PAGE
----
I don't know where you are located in Ohio, my suggestion for diesel engines would be to find a school
that taught diesel truck mechanics instead of automotive diesel mechanics. To put it simply, those are 2 separate systems and a class specializing in automotive systems will spend a lot of time covering systems that you will never see in the marine environment
. Many years ago I visited a school
in Cleveland that focused on trucks, don't remember what it was called but it wasn't too far from the Cleveland Museum of Art if that helps.
If you can't find a truck school that will let you audit an appropriate class, check out your local community colleges. I'd call up the department head
and explain what your goals are and ask him if he had any recommendations for any of their classes.
If you cannot find any diesel engine
classes a basic automotive engine
class would also be a good start to the foundations of what makes engines run and they all pretty much work the same except for the ignition systems.
Ham Radio, well my suggestion is to take a class (or just self study and take the exams) and then see if you find it interesting or not. If nothing else, you'll definitely learn enough to save money
doing your own installation
troubleshooting. An added benefit is if you get a radio and antenna hooked up at home you can really work on your communication skills in the comfort of your home and not have to deal with that issue when you are having to learn everything else about running a boat. There is a great maritime mobile net on 14.300 that you can monitor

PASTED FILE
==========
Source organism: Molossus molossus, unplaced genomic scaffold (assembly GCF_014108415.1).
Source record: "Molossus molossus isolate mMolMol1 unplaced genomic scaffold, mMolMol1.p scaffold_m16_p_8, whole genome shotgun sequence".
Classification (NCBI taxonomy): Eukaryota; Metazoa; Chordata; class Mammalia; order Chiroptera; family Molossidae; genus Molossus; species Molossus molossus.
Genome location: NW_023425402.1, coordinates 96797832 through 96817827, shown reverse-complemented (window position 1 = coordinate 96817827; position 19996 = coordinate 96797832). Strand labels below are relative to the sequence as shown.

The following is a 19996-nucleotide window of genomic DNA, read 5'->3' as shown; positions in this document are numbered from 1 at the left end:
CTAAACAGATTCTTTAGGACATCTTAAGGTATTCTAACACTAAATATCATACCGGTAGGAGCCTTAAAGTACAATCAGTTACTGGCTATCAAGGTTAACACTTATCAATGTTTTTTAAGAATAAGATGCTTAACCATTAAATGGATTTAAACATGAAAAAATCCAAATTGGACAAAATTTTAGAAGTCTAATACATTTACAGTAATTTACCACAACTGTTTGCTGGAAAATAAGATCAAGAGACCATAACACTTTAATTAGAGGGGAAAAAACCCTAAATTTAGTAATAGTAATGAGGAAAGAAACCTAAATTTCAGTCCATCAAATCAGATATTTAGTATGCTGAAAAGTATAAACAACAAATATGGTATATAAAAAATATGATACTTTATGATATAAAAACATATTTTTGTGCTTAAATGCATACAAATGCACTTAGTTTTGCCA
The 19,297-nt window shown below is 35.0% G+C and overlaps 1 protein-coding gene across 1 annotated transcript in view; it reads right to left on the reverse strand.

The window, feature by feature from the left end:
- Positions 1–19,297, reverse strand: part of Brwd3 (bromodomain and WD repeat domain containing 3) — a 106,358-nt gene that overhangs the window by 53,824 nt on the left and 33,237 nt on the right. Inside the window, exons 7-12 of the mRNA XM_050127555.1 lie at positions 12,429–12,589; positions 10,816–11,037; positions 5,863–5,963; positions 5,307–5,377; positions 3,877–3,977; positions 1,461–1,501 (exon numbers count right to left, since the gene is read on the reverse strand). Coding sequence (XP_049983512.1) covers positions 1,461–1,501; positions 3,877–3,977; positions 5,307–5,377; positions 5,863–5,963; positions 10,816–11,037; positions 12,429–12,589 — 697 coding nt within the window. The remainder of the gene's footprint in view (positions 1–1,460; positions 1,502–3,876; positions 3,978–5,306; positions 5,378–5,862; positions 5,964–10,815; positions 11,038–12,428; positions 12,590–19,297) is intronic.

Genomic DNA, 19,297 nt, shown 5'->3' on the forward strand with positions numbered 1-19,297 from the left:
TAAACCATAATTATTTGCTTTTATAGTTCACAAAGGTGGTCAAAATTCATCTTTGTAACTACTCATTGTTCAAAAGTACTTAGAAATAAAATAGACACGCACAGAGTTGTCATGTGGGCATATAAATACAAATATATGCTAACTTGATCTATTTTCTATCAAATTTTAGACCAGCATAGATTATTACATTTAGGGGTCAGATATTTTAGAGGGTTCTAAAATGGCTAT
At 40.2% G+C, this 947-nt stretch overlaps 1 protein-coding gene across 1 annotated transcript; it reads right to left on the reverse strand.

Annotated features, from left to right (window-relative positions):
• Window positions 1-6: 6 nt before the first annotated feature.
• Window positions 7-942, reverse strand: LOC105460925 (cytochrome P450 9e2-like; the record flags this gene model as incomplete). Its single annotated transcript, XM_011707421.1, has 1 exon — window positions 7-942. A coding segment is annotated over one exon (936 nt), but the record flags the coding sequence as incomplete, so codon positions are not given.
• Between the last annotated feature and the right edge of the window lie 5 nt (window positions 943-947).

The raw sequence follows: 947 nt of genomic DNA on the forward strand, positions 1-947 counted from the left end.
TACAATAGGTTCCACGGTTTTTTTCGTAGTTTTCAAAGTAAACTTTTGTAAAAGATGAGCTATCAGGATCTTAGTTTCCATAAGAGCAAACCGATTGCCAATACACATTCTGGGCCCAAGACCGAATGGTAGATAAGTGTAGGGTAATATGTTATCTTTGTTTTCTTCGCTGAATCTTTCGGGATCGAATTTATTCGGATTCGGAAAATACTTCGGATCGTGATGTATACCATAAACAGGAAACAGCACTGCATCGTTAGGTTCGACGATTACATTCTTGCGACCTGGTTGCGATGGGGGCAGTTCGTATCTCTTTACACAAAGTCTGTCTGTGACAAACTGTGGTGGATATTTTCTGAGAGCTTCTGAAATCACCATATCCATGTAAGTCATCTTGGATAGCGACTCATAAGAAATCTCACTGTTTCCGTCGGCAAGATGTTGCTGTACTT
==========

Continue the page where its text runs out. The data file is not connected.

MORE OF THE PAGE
and possibly participate in.
Couple of links:
Maritime Mobile Service Network
Regarding radios, the only 2 models that I have ever used are the SGC 2020 that is lower powered but small and sells for around $500 ish used,
and the SGC2000 that is higher powered and usually sells used for about $100 more. Both of those radios are certified for marine and amateur radio bands. They are also a little dated and I am sure there are newer models that do both as well, but I'd be comfortable with either of those on a boat.
Other things to learn while on the hard
would be any classes taught locally by the US power squadrons. The more exposure you get to all things boating is never harmful.
And of course, don't forget to have a good time while doing it!